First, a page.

Whatever Philip Greenspun's strengths and weaknesses, one of the best points he made about web sites is that the success of a community built web site can be measured quantitatively by the ratio of webmaster contributed content over user contributed content.
This case is a little different, but the principle is the same. The easier we make it to contribute to documentation, the more attention it will get.
Joel has been very good about fixing documentation when errors are found, and he's vastly improved the documentation from where it was at six months ago. Still, wouldn't it be nice if there were two or three Joels around?
Second, could somebody look at docs/openacs-HEAD and figure out why comments don't show up, even though I added the pages to static-pages?
Third, dribbling this thread forward:
This is of course the big ongoing discussion. In brief, my preference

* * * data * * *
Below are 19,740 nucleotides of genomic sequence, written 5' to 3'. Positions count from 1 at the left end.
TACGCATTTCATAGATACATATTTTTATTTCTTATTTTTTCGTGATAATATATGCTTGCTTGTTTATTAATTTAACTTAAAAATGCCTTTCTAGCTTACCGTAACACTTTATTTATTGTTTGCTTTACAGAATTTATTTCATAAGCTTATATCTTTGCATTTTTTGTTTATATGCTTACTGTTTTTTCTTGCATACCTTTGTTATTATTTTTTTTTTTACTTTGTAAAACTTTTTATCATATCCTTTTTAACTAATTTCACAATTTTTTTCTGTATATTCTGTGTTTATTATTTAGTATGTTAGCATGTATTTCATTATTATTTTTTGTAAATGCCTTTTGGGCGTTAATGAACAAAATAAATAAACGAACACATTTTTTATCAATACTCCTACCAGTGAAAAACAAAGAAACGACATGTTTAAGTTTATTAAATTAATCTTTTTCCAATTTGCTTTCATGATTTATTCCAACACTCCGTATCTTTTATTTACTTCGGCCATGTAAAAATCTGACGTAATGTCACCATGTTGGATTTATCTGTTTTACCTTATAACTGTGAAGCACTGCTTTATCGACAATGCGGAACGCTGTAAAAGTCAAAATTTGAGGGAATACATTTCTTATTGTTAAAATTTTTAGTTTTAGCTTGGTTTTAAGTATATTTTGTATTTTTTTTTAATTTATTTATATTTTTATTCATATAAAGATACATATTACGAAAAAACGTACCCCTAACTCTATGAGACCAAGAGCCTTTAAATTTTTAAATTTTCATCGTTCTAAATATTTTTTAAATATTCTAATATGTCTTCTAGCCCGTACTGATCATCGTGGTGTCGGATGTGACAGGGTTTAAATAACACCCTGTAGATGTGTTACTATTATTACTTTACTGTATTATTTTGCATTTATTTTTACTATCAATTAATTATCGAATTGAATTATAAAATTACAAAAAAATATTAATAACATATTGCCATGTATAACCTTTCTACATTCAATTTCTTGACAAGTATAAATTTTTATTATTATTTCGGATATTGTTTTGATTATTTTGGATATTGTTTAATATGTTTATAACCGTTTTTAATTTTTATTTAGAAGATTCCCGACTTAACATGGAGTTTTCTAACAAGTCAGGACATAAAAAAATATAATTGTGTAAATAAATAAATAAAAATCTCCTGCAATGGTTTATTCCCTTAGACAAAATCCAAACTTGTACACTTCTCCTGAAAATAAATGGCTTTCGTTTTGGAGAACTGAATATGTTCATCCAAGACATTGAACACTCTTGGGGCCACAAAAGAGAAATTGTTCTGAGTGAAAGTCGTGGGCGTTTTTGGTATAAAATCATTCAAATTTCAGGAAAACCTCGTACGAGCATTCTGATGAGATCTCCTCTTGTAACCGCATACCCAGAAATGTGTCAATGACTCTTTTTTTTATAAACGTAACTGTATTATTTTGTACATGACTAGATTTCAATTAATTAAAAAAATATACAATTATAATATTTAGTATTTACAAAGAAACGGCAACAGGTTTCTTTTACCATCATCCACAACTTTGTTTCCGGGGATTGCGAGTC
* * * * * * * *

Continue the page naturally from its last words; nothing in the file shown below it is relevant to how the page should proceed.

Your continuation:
1) keep using docbook in cvs. (With nxml-mode in emacs, DocBook is now, barely, usable)
1a) when we ship 5.0, update openacs.org static pages so that comments work again
2) when we have a comprehensively better solution, switch
A better solution would satisfy:
a) Documents which are 'blessed' by the core team are clearly
b) anybody can contribute a comment any time they are looking at
documentation, whether it's a local copy or whatever, and all of
those contributions are available to everybody else
c) both comments and documentation are associated with particular
versions (database version, oracle vs postgres, on windows vs on
mac), and browsing the documentation can be controlled by version.
(eg, show me core documentation for install, in the right sequence,